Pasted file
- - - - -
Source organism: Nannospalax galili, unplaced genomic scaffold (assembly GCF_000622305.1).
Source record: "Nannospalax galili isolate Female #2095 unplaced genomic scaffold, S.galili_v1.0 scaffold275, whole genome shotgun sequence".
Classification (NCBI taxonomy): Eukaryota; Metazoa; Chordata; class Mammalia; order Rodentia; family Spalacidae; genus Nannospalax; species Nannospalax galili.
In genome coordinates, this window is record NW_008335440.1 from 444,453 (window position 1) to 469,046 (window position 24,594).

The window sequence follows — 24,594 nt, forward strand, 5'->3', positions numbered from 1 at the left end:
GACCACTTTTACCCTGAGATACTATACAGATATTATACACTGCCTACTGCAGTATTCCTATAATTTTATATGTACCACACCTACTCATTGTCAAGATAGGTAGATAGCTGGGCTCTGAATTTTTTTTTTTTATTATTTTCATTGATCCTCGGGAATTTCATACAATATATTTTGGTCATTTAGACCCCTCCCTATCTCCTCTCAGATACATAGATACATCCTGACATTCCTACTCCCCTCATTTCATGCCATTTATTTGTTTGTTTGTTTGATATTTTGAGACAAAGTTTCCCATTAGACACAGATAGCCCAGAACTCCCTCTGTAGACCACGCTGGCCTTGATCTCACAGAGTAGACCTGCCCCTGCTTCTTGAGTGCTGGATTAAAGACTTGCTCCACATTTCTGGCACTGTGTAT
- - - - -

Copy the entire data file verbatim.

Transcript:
Source organism: Nannospalax galili, unplaced genomic scaffold (assembly GCF_000622305.1).
Source record: "Nannospalax galili isolate Female #2095 unplaced genomic scaffold, S.galili_v1.0 scaffold275, whole genome shotgun sequence".
Classification (NCBI taxonomy): Eukaryota; Metazoa; Chordata; class Mammalia; order Rodentia; family Spalacidae; genus Nannospalax; species Nannospalax galili.
In genome coordinates, this window is record NW_008335440.1 from 444,453 (window position 1) to 469,046 (window position 24,594).

The window sequence follows — 24,594 nt, forward strand, 5'->3', positions numbered from 1 at the left end:
GACCACTTTTACCCTGAGATACTATACAGATATTATACACTGCCTACTGCAGTATTCCTATAATTTTATATGTACCACACCTACTCATTGTCAAGATAGGTAGATAGCTGGGCTCTGAATTTTTTTTTTTTATTATTTTCATTGATCCTCGGGAATTTCATACAATATATTTTGGTCATTTAGACCCCTCCCTATCTCCTCTCAGATACATAGATACATCCTGACATTCCTACTCCCCTCATTTCATGCCATTTATTTGTTTGTTTGTTTGATATTTTGAGACAAAGTTTCCCATTAGACACAGATAGCCCAGAACTCCCTCTGTAGACCACGCTGGCCTTGATCTCACAGAGTAGACCTGCCCCTGCTTCTTGAGTGCTGGATTAAAGACTTGCTCCACATTTCTGGCACTGTGTAT